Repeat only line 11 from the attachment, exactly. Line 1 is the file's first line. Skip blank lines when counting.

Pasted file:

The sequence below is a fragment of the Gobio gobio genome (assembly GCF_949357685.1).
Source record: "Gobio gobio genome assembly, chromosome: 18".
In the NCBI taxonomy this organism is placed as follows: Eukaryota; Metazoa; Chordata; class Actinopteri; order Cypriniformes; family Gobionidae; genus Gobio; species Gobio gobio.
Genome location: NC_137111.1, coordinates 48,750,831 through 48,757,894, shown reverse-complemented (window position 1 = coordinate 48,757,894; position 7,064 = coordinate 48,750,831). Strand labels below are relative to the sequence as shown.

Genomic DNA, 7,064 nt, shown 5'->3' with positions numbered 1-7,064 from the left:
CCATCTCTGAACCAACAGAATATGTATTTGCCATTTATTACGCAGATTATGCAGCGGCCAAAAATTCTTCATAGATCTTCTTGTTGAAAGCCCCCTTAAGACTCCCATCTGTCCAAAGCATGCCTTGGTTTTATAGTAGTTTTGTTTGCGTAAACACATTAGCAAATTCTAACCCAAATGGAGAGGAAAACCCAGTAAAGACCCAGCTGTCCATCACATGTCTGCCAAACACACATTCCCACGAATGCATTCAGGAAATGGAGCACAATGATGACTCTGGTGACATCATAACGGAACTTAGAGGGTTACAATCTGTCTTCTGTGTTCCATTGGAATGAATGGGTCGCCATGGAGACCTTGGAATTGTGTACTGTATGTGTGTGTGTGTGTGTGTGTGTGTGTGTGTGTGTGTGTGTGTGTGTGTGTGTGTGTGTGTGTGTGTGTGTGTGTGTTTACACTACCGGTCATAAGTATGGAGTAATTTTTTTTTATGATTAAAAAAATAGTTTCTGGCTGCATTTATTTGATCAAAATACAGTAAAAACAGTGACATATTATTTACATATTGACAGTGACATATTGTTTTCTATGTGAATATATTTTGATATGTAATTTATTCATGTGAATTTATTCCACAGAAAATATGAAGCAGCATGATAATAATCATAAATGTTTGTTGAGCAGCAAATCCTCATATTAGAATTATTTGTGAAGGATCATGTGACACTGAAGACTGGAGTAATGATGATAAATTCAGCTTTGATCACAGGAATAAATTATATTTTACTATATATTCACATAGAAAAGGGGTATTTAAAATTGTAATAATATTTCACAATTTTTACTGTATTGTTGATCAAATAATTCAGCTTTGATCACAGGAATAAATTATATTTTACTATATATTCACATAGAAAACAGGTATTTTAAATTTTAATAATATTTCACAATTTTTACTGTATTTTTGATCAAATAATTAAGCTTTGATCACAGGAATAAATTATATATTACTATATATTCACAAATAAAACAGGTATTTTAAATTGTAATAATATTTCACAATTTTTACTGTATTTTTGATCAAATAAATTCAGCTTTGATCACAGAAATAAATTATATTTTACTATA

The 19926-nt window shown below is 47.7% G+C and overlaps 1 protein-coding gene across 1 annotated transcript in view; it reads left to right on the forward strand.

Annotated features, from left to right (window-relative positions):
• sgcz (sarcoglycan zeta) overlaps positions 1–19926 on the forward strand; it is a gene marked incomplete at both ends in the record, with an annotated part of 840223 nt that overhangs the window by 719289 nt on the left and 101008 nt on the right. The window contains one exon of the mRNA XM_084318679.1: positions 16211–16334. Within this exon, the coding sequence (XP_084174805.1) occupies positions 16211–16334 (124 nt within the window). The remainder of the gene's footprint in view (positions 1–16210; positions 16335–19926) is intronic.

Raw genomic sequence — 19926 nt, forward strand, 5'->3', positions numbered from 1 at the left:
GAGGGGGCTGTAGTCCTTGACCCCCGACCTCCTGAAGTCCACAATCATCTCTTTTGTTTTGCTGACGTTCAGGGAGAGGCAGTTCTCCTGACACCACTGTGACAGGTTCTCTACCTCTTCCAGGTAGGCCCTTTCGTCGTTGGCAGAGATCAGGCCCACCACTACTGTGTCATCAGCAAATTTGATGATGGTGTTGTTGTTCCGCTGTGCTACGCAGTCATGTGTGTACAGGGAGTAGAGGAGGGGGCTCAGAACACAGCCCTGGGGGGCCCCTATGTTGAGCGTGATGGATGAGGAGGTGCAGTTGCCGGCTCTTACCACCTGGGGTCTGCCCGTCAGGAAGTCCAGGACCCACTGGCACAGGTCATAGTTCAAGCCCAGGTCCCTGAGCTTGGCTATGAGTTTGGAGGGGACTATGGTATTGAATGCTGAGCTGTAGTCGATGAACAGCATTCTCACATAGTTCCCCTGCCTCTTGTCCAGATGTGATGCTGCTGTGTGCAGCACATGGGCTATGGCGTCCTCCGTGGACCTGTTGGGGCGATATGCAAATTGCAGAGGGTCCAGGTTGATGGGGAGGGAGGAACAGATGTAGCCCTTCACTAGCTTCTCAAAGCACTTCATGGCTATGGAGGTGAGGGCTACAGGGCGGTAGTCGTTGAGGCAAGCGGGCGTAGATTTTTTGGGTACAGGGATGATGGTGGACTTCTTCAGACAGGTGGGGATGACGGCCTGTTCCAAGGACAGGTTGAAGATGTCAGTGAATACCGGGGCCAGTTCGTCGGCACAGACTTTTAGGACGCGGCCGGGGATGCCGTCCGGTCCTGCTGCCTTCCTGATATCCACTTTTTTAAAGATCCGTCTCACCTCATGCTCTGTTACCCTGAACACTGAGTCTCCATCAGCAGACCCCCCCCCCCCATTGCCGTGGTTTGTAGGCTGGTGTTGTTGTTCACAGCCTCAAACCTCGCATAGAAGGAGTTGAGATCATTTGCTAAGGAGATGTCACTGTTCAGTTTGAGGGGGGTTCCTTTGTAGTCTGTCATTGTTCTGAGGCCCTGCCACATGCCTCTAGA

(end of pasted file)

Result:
GAGGGGGCTGTAGTCCTTGACCCCCGACCTCCTGAAGTCCACAATCATCTCTTTTGTTTTGCTGACGTTCAGGGAGAGGCAGTTCTCCTGACACCACTGTGACAGGTTCTCTACCTCTTCCAGGTAGGCCCTTTCGTCGTTGGCAGAGATCAGGCCCACCACTACTGTGTCATCAGCAAATTTGATGATGGTGTTGTTGTTCCGCTGTGCTACGCAGTCATGTGTGTACAGGGAGTAGAGGAGGGGGCTCAGAACACAGCCCTGGGGGGCCCCTATGTTGAGCGTGATGGATGAGGAGGTGCAGTTGCCGGCTCTTACCACCTGGGGTCTGCCCGTCAGGAAGTCCAGGACCCACTGGCACAGGTCATAGTTCAAGCCCAGGTCCCTGAGCTTGGCTATGAGTTTGGAGGGGACTATGGTATTGAATGCTGAGCTGTAGTCGATGAACAGCATTCTCACATAGTTCCCCTGCCTCTTGTCCAGATGTGATGCTGCTGTGTGCAGCACATGGGCTATGGCGTCCTCCGTGGACCTGTTGGGGCGATATGCAAATTGCAGAGGGTCCAGGTTGATGGGGAGGGAGGAACAGATGTAGCCCTTCACTAGCTTCTCAAAGCACTTCATGGCTATGGAGGTGAGGGCTACAGGGCGGTAGTCGTTGAGGCAAGCGGGCGTAGATTTTTTGGGTACAGGGATGATGGTGGACTTCTTCAGACAGGTGGGGATGACGGCCTGTTCCAAGGACAGGTTGAAGATGTCAGTGAATACCGGGGCCAGTTCGTCGGCACAGACTTTTAGGACGCGGCCGGGGATGCCGTCCGGTCCTGCTGCCTTCCTGATATCCACTTTTTTAAAGATCCGTCTCACCTCATGCTCTGTTACCCTGAACACTGAGTCTCCATCAGCAGACCCCCCCCCCCCATTGCCGTGGTTTGTAGGCTGGTGTTGTTGTTCACAGCCTCAAACCTCGCATAGAAGGAGTTGAGATCATTTGCTAAGGAGATGTCACTGTTCAGTTTGAGGGGGGTTCCTTTGTAGTCTGTCATTGTTCTGAGGCCCTGCCACATGCCTCTAGA